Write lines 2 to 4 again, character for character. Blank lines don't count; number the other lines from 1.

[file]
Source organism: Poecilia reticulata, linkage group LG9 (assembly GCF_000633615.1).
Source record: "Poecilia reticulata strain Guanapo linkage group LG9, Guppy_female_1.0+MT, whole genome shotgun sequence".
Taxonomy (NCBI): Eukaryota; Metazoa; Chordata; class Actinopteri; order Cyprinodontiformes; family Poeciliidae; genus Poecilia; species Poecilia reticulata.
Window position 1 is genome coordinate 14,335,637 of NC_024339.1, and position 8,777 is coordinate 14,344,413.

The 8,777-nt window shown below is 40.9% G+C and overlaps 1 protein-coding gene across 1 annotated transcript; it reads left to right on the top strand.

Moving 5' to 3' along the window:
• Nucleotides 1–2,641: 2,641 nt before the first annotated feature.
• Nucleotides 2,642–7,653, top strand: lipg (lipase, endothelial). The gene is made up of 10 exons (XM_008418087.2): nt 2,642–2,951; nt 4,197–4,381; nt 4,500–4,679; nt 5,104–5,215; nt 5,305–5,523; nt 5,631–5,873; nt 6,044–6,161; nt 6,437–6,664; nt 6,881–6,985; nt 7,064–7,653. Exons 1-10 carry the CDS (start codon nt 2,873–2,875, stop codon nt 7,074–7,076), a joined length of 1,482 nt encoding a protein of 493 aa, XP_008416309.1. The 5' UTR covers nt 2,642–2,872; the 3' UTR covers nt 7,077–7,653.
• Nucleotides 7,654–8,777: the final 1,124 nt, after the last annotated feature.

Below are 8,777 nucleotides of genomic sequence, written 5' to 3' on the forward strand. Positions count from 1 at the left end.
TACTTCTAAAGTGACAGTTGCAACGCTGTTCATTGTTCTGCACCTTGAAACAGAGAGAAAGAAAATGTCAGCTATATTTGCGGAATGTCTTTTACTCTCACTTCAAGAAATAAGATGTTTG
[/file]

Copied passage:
Source record: "Poecilia reticulata strain Guanapo linkage group LG9, Guppy_female_1.0+MT, whole genome shotgun sequence".
Taxonomy (NCBI): Eukaryota; Metazoa; Chordata; class Actinopteri; order Cyprinodontiformes; family Poeciliidae; genus Poecilia; species Poecilia reticulata.
Window position 1 is genome coordinate 14,335,637 of NC_024339.1, and position 8,777 is coordinate 14,344,413.